Britain’s favourite type of tea is still black tea, according to reports. However, it is speciality loose leaf tea in particular which is increasing in popularity. Take a look at what it takes to produce the finest black teas from around the world while still being cheaper than a cup of coffee, a glass of wine or even a bar of chocolate …
Black tea originates from China where it is also known as red tea. The most important element in growing tea is of course the Camellia Sinensis plant itself. There are various strains and varietals of the tea bush which in different climates and geographic environments give us the many variations of leaf that are grown – in size and shape and flavour. Yet although all tea come from the same plant, it is the way that the leaves are then processed methods that determines which type (colour) of tea is produced.
Black Tea Processing Steps
Picking and Processing Black Tea
It is still mainly women who pluck the fresh green leaves thanks to their delicate hands. Tea pluckers collect the leaves in a basket or linen. The pluckers follow strict rules of only picking two leaves and a bud.
The leaves are then examined and weighed before being put through five different processes. It is essential that the tea is transferred to the factory as quickly as possible after being picked. This prevents it from oxidising too much. Factory windows are kept open and fans are used to ensure the tea remains cool while waiting to be processed.
Did you know it takes around 50KG of freshly plucked tea to make 12KG of final product?
Withering Black Tea
Withering is the first and most basic stage of black tea production and is one of the most crucial. This is where the water content is removed from the leaves until they have lost approximately 30% of their humidity.
Modern withering is mostly conducted in large wired troughs on which the leaves are laid and where they are carefully aired from below and above to with large ventilators to gradually reduce their innate moisture. Some warming may be introduced, if necessary, to reduce the withering time at busy times or where there is very high water content. This may take 8-12 hours.
More traditional natural withering processes means that the leaves are spread out on laths which are covered with jute, wire or nylon nets. This process can take slightly longer and depending on the weather and humidity content of the leaves, can take between 14-18 hours.
When the correct moisture content has been achieved, the leaves are then rolled to promote oxidation. There are two methods of tea rolling, the Orthodox Method and the CTC (Crush-Tear-Curl) method.
Orthodox Tea Manufacturing Process
Rolling will cut open the still green leaf and push out cell sap, promoting the enzymatic oxidization of polyphenols. The released cell fluid reacts with the oxygen in the air. This process takes 30 minutes each and is repeated 3 times. This is a basis of forming black tea’s aroma, colour and flavour. The sign of a twisted leaf often denotes good production as does a glassy finish to the leaf.
CTC Method (crush-tear-curl)
The leaves are rolled for 30 minutes, during which time the entire leaf is torn in specially constructed thorn drums. The stems and leaf ribs are separated as far as possible and only the torn “meat” of the leaves is processed further. Processing tea in CTC machines produces a much finer end product and gives much higher yields compared to the orthodox production method and is often used for fast growing teas and is mostly considere to be of a lesser quality than Orthodox. Due to the large internal demand in India, this method is used for 50% of their entire processing today (mainly Assam) and much of Kenya tea, where climatic conditions means tea grows most of the year and very fast.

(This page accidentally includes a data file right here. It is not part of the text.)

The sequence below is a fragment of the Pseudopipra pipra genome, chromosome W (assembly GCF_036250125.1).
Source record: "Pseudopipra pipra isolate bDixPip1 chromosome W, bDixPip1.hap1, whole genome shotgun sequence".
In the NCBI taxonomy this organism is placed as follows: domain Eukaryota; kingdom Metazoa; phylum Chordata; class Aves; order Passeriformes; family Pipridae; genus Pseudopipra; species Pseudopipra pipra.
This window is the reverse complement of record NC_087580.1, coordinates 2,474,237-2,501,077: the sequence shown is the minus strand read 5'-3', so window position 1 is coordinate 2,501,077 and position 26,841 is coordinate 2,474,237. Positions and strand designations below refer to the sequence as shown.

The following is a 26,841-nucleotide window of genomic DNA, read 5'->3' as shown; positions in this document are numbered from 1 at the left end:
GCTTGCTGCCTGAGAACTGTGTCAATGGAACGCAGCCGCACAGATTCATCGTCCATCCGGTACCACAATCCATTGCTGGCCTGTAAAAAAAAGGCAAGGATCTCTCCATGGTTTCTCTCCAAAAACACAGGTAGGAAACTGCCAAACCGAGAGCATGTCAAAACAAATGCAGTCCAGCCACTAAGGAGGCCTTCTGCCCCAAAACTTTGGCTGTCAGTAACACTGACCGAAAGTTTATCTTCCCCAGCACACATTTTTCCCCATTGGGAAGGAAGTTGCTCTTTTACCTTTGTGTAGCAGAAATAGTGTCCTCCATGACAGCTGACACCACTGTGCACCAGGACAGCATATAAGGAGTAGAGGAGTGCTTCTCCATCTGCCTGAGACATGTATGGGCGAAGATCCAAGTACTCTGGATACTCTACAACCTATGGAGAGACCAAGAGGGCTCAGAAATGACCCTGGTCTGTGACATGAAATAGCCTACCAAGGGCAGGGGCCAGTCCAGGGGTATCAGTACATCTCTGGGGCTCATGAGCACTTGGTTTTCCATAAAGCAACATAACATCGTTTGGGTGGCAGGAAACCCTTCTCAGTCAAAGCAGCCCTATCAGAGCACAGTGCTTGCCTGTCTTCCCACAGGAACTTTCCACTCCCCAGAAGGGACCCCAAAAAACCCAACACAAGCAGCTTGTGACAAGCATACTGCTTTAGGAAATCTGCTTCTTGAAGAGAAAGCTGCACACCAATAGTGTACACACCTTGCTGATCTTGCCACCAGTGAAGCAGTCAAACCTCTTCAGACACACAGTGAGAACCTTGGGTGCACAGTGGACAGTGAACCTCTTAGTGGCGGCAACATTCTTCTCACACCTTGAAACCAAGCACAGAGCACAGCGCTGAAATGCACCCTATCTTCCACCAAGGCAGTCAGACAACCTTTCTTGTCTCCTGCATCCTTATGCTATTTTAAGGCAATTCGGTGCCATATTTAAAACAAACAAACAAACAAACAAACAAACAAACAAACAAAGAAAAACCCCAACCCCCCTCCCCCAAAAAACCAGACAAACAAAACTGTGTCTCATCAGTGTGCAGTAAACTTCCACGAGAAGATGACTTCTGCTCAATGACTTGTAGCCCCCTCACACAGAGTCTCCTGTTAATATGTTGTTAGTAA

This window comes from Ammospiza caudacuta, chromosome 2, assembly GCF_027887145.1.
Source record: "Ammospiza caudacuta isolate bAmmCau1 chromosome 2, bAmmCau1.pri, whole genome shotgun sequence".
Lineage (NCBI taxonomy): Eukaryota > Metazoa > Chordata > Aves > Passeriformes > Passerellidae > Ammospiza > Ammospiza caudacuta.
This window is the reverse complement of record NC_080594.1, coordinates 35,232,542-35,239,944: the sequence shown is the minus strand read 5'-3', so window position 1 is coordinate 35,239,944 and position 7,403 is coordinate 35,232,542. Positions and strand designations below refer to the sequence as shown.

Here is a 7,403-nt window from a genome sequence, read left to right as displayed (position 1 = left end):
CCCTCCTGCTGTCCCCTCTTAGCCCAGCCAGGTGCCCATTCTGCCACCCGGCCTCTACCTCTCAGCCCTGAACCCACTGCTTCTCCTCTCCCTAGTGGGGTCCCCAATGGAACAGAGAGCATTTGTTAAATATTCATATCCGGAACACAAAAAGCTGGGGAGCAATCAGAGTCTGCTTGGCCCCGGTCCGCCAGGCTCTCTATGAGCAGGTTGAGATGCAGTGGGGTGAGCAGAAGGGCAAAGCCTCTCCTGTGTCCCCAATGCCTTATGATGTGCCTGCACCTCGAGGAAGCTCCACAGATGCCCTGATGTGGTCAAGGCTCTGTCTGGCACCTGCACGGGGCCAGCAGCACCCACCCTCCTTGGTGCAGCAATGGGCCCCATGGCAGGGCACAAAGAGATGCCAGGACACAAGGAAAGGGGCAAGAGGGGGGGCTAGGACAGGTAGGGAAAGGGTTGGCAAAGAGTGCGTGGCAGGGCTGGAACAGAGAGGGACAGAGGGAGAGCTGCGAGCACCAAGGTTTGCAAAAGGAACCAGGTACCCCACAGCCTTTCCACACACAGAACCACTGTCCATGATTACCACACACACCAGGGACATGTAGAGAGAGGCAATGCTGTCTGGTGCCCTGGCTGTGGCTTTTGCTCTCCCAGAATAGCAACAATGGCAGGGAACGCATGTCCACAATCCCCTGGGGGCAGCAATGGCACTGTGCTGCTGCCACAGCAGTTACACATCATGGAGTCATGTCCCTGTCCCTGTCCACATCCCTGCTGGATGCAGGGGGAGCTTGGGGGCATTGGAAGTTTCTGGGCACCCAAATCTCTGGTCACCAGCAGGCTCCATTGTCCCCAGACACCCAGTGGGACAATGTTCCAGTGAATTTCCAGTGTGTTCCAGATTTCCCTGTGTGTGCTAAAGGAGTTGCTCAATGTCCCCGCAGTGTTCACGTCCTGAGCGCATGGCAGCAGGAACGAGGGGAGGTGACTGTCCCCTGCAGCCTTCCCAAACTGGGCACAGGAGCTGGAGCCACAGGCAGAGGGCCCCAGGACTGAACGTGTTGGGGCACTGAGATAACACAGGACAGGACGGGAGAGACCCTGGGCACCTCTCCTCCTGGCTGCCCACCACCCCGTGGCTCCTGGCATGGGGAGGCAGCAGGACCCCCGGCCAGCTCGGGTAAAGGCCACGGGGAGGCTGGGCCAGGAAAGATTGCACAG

Black Tea Fermentation
The oxidation and fermentation begins as soon as the two leaves and a bud are picked however it is sped up during the rolling process. Fermentation is the key process determining black tea’s quality.
The leaves are spread out on large boards in 10-15 cm thick layers in a special room. This room has a temperature of 40°C for 2/3 hours. Additionally, water may be sprinkled on the leaves. This is when the leaves go from green to a copper-red to brown colour. It creates the unique aroma which is rediscovered when you infuse the leaves. The correct fermentation is very important for the final quality of the tea.
When optimum fermentation is reached, the leaves are put through tiered dryers on metal conveyor belts to halt the oxidation process. The tea is dried for approximately 20 minutes with hot air of 80-90°C which makes the cell fluid stick to the leaves. This changes the leaves colour from dark brown to black. The final humidity of the leaves is between 3-6%.
A mechanical sieving process sorts the finished tea into common grades. The grading terms don’t refer to sensory aspects of the tea – they don’t describe the body, texture or aroma of a tea – but they give information about the appearance of the leaf that may be helpful when you are buying tea.
Your average tea bag is likely to contain a blend of teas. Which can consist of over 25 different black teas. It’s likely to be the lowest grade such as OF compared to a Darjeeling First Flush which may be FTGFOP1.
Tea Grades Explained
OP: Orange Pekoe
FOP: Flowery Orange Pekoe
GFOP: Golden Flowery Orange Pekoe
TGFOP: Tippy Golden Flowery Orange Pekoe
TGFOP1: Tippy Golden Flowery Orange Pekoe One
FTGFOP: Finest Tippy Golden Flowery Orange Pekoe
FTGFOP1: Finest Tippy Golden Flowery Orange Pekoe One
SFTGFOP: Special Finest Tippy Golden Flowery Orange Pekoe
SFTGFOP1: Special Finest Tippy Golden Flowery Orange Pekoe One
For broken leaves, the letter “B” is added to the name as in BOP (Broken Orange Pekoe), FBOP, GBOP, TGBOP, etc.
For standard teabags, Fannings and Dust grades are used, for example: OF, OPF, FBOPF, FD, GD.